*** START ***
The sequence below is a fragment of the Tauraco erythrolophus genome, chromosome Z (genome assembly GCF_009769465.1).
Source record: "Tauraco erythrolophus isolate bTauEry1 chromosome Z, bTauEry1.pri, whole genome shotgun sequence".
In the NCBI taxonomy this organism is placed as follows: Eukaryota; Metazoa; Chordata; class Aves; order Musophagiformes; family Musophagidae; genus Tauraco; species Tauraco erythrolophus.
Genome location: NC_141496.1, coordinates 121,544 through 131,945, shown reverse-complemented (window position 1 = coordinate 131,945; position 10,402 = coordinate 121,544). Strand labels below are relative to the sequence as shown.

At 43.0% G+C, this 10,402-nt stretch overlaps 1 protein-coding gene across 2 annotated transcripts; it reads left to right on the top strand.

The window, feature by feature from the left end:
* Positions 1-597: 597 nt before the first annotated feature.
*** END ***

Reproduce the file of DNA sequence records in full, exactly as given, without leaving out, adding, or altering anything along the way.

The sequence below is a fragment of the Tauraco erythrolophus genome, chromosome Z (genome assembly GCF_009769465.1).
Source record: "Tauraco erythrolophus isolate bTauEry1 chromosome Z, bTauEry1.pri, whole genome shotgun sequence".
In the NCBI taxonomy this organism is placed as follows: Eukaryota; Metazoa; Chordata; class Aves; order Musophagiformes; family Musophagidae; genus Tauraco; species Tauraco erythrolophus.
Genome location: NC_141496.1, coordinates 121,544 through 131,945, shown reverse-complemented (window position 1 = coordinate 131,945; position 10,402 = coordinate 121,544). Strand labels below are relative to the sequence as shown.

At 43.0% G+C, this 10,402-nt stretch overlaps 1 protein-coding gene across 2 annotated transcripts; it reads left to right on the top strand.

The window, feature by feature from the left end:
* Positions 1-597: 597 nt before the first annotated feature.